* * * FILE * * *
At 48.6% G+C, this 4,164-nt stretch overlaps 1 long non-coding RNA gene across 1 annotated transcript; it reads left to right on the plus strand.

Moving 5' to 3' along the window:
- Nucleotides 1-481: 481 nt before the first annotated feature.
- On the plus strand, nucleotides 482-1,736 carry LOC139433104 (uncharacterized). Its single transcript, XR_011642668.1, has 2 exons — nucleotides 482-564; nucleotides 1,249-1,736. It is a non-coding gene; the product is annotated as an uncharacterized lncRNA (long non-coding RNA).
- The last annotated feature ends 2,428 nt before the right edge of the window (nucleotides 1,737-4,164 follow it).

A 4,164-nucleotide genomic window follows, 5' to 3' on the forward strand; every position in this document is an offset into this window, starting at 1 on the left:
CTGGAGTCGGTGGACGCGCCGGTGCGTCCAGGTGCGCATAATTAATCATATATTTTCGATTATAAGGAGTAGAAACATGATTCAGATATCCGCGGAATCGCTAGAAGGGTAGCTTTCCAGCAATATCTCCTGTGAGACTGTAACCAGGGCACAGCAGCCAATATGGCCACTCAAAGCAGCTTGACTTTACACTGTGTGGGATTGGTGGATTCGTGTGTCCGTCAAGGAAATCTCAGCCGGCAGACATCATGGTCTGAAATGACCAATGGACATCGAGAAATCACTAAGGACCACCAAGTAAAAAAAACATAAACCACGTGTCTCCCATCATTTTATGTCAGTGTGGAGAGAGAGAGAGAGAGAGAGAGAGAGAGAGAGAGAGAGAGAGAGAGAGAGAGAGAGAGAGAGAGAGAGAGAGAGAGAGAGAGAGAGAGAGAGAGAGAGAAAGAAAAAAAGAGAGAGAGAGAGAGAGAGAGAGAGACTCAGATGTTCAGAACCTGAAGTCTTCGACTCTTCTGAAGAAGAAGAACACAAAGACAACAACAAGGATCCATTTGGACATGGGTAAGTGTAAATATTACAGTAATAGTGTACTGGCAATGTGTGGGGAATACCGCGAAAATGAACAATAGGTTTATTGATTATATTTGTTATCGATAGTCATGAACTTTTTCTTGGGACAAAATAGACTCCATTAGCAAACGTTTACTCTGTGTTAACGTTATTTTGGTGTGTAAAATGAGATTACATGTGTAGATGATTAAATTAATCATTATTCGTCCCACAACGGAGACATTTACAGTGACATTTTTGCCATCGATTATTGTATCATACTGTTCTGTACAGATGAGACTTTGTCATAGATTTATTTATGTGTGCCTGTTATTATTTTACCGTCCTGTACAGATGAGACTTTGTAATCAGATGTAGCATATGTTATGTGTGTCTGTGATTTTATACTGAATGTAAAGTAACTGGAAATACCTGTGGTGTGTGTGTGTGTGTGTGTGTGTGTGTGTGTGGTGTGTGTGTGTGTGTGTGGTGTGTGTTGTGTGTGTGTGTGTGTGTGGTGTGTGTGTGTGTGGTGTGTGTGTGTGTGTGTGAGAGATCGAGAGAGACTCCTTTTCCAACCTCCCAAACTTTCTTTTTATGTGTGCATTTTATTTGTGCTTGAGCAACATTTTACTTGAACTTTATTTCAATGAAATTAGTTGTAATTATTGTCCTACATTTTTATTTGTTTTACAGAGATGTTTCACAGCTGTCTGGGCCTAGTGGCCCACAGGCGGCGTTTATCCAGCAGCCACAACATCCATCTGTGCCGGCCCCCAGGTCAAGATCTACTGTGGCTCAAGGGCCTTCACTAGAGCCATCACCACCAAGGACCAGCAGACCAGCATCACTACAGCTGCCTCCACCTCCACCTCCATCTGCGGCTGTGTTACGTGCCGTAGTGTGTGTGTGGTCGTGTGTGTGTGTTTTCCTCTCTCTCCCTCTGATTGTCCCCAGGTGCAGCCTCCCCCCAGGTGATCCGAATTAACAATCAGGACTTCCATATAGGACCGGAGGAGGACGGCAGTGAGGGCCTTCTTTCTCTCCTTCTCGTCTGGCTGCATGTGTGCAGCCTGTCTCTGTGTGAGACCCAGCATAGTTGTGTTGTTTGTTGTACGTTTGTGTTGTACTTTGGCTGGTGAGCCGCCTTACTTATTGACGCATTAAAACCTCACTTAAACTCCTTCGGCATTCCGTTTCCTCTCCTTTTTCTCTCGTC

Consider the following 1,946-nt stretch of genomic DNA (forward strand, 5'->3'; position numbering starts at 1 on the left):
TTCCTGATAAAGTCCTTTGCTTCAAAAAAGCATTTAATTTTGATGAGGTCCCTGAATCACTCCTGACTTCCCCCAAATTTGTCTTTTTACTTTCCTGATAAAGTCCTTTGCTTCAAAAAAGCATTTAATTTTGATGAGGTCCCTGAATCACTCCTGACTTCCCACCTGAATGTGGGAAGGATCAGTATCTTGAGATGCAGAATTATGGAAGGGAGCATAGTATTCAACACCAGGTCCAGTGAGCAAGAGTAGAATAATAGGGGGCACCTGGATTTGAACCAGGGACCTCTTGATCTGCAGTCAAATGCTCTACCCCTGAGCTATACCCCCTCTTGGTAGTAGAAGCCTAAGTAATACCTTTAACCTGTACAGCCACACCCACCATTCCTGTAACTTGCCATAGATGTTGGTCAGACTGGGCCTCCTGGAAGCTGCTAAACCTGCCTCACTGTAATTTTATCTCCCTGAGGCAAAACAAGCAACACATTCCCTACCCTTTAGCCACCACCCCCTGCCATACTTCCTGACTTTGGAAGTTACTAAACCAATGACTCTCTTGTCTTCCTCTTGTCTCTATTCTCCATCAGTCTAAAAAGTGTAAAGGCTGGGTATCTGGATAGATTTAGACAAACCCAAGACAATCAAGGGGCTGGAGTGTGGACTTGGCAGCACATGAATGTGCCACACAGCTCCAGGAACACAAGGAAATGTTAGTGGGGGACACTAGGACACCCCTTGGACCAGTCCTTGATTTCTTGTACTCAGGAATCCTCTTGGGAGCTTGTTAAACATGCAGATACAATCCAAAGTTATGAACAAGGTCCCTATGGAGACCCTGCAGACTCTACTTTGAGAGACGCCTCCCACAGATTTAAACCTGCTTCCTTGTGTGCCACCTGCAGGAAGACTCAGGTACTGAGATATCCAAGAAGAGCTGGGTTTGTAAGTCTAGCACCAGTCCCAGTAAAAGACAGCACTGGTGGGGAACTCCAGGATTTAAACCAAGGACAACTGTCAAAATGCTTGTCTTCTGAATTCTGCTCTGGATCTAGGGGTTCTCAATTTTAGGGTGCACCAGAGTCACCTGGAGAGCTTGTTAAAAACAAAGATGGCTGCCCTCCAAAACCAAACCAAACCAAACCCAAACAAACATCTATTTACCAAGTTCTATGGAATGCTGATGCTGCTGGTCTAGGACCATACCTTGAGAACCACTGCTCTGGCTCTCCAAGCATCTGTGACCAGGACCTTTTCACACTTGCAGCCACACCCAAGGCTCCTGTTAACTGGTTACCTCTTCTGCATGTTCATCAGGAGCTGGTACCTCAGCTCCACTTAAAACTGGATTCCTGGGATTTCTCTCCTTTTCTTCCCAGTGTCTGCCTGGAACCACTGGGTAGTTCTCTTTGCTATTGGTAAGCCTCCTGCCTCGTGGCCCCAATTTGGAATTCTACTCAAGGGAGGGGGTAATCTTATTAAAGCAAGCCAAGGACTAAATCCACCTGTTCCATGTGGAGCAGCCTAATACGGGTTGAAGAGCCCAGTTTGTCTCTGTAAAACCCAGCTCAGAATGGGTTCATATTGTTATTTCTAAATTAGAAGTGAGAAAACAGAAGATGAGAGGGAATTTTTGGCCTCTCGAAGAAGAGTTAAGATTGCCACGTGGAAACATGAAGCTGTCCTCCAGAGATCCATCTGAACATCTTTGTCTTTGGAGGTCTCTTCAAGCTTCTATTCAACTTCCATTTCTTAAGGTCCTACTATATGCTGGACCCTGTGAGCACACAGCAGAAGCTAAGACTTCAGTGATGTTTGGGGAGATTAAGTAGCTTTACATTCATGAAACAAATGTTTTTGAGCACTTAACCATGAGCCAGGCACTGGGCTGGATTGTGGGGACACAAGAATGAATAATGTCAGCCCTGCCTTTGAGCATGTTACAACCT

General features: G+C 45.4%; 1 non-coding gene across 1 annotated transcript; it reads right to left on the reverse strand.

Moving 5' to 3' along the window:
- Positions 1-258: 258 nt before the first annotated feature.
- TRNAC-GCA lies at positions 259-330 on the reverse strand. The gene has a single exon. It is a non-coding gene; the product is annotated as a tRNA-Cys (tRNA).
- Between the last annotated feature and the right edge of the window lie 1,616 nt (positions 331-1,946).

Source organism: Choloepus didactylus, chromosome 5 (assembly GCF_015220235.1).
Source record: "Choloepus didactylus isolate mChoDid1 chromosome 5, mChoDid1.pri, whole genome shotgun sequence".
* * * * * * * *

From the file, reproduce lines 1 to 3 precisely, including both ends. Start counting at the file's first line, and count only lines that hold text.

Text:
At 48.6% G+C, this 4,164-nt stretch overlaps 1 long non-coding RNA gene across 1 annotated transcript; it reads left to right on the plus strand.

Moving 5' to 3' along the window:
- Nucleotides 1-481: 481 nt before the first annotated feature.